The Little Typer by Friedman & Christiansen, recently released, is a very friendly introduction to many basic concepts in type theory minus the usual prerequisite mathenese.



A bachelors program typically might touch on a few of the topics you list here briefly. But really all of this is graduate level stuff and above that isn't going to be very useful unless this person is extremely interested in compiler design and theory.

Category theory is as useful for learning functional programming languages as reading about design patterns are for learning object oriented languages. It is something that they could read alongside learning something like haskell and get a lot out of I'd argue.


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any news about lainOS?


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I read that it's an open source project, so- where is it, what would we do with it, etc- if it were finished?


the guy stopped working on it



Is there a link to the repository anywhere in case someone else wanted to pick up where they left off?



go for it. but honestly its probably going to be a fair amount of work to update it. Might as well make your own distro from scratch than decipher what all was going on in a 6 year-dead project and update it.

Just my take.

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Saw this over at the big shot thread and I decided to make it.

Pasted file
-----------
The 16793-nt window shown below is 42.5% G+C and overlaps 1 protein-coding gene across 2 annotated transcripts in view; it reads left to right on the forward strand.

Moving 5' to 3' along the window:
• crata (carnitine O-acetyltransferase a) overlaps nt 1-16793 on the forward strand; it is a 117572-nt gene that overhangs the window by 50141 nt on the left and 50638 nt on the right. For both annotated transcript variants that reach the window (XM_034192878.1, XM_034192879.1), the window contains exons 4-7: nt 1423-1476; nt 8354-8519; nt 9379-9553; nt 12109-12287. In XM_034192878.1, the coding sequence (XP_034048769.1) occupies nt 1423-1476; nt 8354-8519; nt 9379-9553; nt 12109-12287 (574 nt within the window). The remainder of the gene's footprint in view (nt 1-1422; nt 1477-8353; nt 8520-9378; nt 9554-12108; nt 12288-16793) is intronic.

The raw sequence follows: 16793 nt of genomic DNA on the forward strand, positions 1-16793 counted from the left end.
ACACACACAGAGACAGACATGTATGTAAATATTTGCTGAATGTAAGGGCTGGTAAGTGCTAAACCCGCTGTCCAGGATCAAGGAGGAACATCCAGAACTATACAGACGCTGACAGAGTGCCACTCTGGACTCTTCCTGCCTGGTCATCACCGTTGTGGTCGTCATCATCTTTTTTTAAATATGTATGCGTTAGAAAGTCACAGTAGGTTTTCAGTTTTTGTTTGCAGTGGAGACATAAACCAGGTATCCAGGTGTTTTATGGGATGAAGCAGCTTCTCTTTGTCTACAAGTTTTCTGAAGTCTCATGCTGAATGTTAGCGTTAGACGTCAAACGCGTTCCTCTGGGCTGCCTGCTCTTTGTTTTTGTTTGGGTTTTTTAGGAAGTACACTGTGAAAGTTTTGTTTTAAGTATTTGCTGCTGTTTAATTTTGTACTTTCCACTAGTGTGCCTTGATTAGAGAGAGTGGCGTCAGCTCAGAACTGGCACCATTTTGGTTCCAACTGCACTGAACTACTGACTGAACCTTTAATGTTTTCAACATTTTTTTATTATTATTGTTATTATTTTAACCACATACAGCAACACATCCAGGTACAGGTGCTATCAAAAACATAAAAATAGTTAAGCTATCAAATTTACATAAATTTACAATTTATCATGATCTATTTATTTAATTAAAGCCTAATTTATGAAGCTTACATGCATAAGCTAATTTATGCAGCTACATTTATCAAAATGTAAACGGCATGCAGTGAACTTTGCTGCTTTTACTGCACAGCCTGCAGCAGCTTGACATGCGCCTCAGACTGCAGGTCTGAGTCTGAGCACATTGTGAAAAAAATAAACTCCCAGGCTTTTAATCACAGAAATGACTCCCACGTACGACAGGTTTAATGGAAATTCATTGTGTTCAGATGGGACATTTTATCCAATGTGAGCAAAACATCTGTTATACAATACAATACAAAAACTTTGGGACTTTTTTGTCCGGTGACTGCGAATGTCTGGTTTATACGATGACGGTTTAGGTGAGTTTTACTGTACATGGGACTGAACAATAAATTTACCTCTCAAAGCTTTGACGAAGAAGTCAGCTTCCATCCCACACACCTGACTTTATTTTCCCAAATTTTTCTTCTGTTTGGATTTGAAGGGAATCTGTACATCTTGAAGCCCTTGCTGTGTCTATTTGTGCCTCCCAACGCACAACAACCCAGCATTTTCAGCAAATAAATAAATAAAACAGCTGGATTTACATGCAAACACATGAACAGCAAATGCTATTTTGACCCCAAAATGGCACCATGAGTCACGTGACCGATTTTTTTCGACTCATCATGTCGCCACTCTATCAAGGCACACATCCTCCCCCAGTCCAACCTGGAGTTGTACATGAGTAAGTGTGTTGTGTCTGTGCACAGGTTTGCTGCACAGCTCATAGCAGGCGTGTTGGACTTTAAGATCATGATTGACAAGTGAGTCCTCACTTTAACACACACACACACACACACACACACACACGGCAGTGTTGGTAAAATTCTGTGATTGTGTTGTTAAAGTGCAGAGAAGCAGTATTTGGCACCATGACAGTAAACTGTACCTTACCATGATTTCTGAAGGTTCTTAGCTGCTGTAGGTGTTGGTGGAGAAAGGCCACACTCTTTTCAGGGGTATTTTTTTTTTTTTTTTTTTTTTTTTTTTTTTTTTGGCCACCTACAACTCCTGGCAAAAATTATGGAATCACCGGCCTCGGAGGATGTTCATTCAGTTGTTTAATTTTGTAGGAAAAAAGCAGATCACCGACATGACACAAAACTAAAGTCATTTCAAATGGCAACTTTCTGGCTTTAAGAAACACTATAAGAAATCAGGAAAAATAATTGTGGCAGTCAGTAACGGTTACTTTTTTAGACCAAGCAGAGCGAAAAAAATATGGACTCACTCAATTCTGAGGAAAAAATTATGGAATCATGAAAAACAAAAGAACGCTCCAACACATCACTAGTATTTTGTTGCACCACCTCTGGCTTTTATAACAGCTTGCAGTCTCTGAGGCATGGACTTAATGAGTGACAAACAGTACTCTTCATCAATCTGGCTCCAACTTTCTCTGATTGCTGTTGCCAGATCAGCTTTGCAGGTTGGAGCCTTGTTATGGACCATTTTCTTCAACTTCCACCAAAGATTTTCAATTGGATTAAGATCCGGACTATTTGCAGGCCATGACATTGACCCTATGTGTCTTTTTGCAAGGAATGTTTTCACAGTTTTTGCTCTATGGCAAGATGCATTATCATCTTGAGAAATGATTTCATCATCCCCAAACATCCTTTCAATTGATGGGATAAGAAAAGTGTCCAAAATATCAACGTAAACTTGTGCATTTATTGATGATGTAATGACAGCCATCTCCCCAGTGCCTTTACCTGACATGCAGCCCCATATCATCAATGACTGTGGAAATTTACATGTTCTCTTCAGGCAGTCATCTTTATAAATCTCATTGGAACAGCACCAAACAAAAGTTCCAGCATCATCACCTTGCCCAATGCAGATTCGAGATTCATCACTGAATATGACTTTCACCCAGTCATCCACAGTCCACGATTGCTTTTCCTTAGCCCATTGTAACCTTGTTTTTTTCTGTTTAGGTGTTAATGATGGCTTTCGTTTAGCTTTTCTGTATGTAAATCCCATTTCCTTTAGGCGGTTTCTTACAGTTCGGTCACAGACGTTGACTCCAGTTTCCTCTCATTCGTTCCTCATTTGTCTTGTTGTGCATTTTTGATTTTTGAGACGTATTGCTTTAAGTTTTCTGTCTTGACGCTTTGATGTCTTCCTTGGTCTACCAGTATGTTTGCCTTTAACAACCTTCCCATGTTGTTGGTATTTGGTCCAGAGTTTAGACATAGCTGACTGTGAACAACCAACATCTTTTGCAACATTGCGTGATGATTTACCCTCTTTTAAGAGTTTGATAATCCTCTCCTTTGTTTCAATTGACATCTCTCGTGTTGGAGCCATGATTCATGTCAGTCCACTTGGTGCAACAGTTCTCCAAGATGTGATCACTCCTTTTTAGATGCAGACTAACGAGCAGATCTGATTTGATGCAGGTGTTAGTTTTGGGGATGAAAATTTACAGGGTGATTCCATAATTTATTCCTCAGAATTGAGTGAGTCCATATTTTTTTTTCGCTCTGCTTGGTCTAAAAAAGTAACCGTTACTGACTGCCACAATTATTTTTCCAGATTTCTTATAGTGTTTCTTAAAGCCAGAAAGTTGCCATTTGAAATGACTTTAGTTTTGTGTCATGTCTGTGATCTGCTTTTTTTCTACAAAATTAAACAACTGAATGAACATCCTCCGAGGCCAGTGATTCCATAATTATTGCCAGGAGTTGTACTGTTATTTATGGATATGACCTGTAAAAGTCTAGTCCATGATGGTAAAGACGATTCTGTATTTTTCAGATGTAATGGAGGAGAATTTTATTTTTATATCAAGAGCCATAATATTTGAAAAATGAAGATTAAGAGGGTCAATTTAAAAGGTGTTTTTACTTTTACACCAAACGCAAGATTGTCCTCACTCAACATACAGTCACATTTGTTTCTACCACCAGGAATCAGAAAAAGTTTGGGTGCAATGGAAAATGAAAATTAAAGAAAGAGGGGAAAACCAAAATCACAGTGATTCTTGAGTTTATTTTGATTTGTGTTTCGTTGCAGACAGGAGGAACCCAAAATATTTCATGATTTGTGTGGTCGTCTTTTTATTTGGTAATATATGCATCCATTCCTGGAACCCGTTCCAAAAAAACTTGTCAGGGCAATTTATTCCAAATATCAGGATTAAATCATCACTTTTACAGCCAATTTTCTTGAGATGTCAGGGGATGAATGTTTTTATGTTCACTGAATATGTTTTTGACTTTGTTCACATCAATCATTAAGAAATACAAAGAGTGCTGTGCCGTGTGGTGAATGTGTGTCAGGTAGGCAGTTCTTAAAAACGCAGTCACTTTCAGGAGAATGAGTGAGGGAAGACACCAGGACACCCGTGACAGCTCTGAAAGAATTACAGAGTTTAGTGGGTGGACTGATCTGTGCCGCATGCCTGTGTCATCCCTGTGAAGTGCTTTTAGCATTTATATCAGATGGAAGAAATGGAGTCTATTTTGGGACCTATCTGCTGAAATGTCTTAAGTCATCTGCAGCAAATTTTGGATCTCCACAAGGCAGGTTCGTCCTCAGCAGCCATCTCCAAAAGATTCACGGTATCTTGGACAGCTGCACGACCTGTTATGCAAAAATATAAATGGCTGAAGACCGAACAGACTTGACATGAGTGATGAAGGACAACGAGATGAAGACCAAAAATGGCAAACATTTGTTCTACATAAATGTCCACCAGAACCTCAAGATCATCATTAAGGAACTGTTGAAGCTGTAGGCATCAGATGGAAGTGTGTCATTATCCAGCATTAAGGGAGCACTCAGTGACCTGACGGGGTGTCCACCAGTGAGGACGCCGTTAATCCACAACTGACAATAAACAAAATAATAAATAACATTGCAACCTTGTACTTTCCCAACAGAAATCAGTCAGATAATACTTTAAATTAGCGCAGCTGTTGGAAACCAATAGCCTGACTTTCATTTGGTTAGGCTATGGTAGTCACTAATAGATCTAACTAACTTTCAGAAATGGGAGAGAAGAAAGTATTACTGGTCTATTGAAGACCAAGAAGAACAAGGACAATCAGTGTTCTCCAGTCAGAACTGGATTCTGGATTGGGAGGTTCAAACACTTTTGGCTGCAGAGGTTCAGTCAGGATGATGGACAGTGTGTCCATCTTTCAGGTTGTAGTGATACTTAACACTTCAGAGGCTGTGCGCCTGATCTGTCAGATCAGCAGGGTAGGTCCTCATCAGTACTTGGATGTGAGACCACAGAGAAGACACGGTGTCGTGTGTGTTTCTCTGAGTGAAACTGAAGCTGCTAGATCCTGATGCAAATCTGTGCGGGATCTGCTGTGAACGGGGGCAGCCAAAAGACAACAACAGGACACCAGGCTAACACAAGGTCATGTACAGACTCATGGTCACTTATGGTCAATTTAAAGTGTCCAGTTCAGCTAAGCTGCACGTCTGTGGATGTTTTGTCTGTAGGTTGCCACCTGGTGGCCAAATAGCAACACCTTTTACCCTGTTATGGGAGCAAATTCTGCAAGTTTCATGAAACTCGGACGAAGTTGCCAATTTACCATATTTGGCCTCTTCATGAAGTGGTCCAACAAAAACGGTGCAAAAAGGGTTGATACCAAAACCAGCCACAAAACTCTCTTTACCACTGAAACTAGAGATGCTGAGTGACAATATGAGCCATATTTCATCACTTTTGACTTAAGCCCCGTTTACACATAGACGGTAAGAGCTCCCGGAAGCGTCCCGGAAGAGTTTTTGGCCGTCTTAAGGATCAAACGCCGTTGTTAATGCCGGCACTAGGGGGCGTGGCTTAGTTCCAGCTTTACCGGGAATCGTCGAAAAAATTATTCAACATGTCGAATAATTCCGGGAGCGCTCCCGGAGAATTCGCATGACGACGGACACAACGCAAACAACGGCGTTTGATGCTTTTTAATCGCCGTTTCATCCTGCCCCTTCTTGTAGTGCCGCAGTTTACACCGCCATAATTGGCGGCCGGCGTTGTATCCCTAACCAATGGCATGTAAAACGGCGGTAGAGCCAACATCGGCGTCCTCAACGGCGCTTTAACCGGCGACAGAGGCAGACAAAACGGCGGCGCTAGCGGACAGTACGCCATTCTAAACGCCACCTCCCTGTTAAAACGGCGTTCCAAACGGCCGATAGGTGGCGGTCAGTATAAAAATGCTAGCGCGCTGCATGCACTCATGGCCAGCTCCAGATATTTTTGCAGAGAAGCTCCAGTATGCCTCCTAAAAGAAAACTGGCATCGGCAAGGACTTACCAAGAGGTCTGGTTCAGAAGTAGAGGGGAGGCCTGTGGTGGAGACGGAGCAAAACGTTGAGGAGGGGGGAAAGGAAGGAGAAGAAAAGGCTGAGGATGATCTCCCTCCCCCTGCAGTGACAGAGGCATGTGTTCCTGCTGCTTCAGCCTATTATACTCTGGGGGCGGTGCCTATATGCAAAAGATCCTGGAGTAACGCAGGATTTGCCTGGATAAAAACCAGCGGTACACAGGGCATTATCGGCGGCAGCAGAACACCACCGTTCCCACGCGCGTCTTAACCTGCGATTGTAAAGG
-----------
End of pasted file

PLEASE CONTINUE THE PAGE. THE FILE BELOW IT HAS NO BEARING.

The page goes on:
How did you get into programming? What sage advice can we learn from your rookie mistakes experience?

I'll start to get things rolling. Middle school had that Hour of code soykaf. I was fairly good at Codecademy so I thought like the idiot middle schooler I was I could do anything with my 133T 5k11l5. I tried to make a simple cipher in Python, and I was stuck at how to shift the letters. Then I decided to read a book and I was finished with the project within 8 days I had school and other stuff that got in the way okay?

Now I'm finally getting into C by creating a password generator based on diceware.
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I learned how to program from my mother's student copy of Microsoft VB98 and the included MSDN disc. I spent three years writing VB code. In the beginning I was focused on making games. At some point I decided that I wanted to make a clone of Harvest Moon and so I used my incredibly limited knowledge to make a really basic map editor and included in that editor was a really basic "script" "editor/compiler". It's pretty apparent to me now that it was just a lobotomized BASIC clone with features specifically for manipulating game objects. From there, I went on to C programming through devkitarm and failed to really make anything significant. I struggled for a long time with figuring out what I wanted to focus my time and energy on. I kept coming back to game development and reinvented the wheel time and time again until I realized I was much more content with creating plain old useful software. I've realized over the years that the realm of utilities and general software offers much more to the programmer than the same 5 genres of game development ever could. I think game development has more to offer to artists and musicians, personally. Since coming to that conclusion I've settled on Scheme, C, and Ruby for getting things done.